Diego: There's a reason there are so many cautionary tales about eternal life.
- RWBY: the World of Remnant has been the arena for a secret, ancient war between Ozpin and Salem. Both of them are immortal, and both for different reasons. However, the one thing they have in common is that their immortality is treated as a curse rather than a blessing. In ancient times, Salem incurred the wrath of the gods by trying to resurrect Ozma, a love she lost to sickness. Cursed with Complete Immortality to learn the importance of life and death, it was impossible for her to die and join him in the afterlife, so she tried to turn humanity against the gods in revenge. To give humanity one single chance at redemption, the God of Light resurrected Ozma with the mission to constantly reincarnate into the body of a living man or boy to guide humanity towards peace and harmony; the flaw in the mission is that Salem was corrupted by the God of Darkness's pools of annihilation and destruction, and is trying to divide and destroy humanity. As long as Salem exists, Ozma cannot save humanity. Unable to die or defeat the other, they are locked together in an eternal war for the fate humanity, their love long since lost to grief, despair and rage.
- In the web series True Tail, there is a phoenix wizard named Kanikus, who wants to find a way to become mortal, because he has outlived all of his friends for millions of years.
- A Dorkly Originals short pokes on Tails' ability to not die, eventually believing himself to be blessed... until a full century after everyone he knows is dead and tries to end his life. He revives again and screams a Big "NO!"
- A vlog in a series on Required Secondary Powers found here describes how Immortality can lead to Body Horror, We Are as Mayflies, And I Must Scream and multiple Fates Worse Than Death.
- While Iriana in Ilivais X may be suicidal for reasons unrelated to immortality, the result is the same. She wants to die, but can't no matter how hard she tries or how much she frappes herself.
- SCP Foundation
- SCP-910, which makes people essentially immortal. However, they continue to age well past the point where their body would ordinarily shut down and any wound, no matter how minor, never heals. Imagine every nick from shaving, every papercut, every bruise and scrap, raw and hurting for the rest of your life. Now imagine that life never ends.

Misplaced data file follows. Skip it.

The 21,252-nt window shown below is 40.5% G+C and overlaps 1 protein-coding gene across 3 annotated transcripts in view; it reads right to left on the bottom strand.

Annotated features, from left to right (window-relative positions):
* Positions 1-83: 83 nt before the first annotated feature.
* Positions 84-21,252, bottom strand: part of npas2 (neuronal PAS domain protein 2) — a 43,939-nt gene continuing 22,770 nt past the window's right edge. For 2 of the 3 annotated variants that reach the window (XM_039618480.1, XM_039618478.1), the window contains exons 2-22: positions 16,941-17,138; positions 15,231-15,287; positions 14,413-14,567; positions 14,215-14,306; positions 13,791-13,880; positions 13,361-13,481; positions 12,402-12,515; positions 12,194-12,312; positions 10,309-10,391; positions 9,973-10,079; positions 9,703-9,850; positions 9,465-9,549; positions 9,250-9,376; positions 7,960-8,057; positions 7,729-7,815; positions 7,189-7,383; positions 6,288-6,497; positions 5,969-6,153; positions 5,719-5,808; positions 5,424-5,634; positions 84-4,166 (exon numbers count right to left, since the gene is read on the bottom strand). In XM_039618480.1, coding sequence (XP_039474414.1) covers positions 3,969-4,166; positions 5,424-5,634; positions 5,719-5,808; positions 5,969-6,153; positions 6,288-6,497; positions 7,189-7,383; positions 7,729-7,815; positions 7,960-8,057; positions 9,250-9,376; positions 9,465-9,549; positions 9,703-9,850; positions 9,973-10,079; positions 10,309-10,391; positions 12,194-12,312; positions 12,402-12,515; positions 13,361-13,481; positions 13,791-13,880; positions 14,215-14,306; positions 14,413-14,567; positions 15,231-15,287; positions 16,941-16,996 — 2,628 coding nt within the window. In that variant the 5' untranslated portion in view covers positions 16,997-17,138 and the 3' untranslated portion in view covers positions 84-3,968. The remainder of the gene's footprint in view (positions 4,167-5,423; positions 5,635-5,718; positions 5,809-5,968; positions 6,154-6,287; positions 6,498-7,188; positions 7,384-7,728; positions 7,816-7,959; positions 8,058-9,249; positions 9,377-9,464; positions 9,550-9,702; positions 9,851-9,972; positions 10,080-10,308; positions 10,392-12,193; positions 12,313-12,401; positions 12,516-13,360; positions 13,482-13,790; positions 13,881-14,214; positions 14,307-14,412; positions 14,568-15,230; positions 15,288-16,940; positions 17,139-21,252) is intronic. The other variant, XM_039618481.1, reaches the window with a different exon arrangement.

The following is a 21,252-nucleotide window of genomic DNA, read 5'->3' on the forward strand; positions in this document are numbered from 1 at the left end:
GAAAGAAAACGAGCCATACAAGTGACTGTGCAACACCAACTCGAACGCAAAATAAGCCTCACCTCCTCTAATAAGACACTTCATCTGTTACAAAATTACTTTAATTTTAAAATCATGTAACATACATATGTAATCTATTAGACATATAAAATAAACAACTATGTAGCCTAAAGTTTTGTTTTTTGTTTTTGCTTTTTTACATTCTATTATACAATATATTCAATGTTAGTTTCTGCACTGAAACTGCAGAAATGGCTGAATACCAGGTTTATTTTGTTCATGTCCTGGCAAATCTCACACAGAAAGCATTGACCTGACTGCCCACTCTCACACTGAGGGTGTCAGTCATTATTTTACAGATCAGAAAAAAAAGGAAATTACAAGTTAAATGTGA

- Same goes for SCP-138, who is in constant agony from his wounds.
- Thanks to his being bound to SCP-963, Dr. Bright can't actually die. Whenever he sleeps, he dreams about the deaths of every body he's inhabited, and when 963 is without a host, he is haunted by the minds of the people he's overwritten. When a camera that reveals its subjects' greatest desire was used to photograph Bright, it produced a photo of Bright's gravestone, with the epitaph "Jack Bright, Resting at Last."
- SCP-1520 is a 16th century Buddhist monk who attempted to die undergoing a self-mummification process to achieve Buddhahood, but failed and has been trapped in a shrivelled, mummified corpse for over four centuries. Unusual for this trope, the monk doesn't mind exactly, aside from some mild disappointment that he has not achieved enlightenment. He's communicated exactly once with the Foundation, belaying a message meant for a former lover (which was delivered to said lover's descendant under the guise of an unearthed family document) presumably as part of shedding himself of any remaining worldly attachments, and has made no further attempts at communication.
- SCP-1440 is a kind old man who beat Death at cards, and cannot die. He might be able to enjoy it if Death wasn't such a Sore Loser and cursed him to be a Walking Wasteland who kills/destroys all humans and things made by humans that get close to him, meaning he can do nothing but wander the Earth alone forever. He does at least get a happy ending in Quiet Days.
- The End of Death canon takes place in a timeline where the concept of death was killed making it impossible for anything with a brain to die. This does not grant indestructibility, regeneration, or youth. Brains continue to function no matter how badly damaged they are or how much the body decays, or even if they are removed from the body entirely. Many people resort to taking drugs that cause permanent sleep as a substitute for suicide.
- On everything2 user 'santo' treats us with Immortality Blows. a first person, tongue-in-cheek, exploration of this trope to a greater degree than most.
- Cracked's 5 Reasons Immortality Would be Worse than Death.
- Tales of MU has one of the few cases of immortal elves who do not avert this. Many elves have spoken at their own funerals and "taking elven leave" is a dwarf euphemism for suicide.
- The superhero guide How To Hero has an entry on Old Immortals who wish they could die and tips on how to do just that.
- Tumblr user "intergalactic-dorks" provides a more lighthearted take on this; according to them, being immortal would suck because you would always be haunted by embarrassing things you did in the past.
Okay, seriously, PUT THAT HAND DOWN.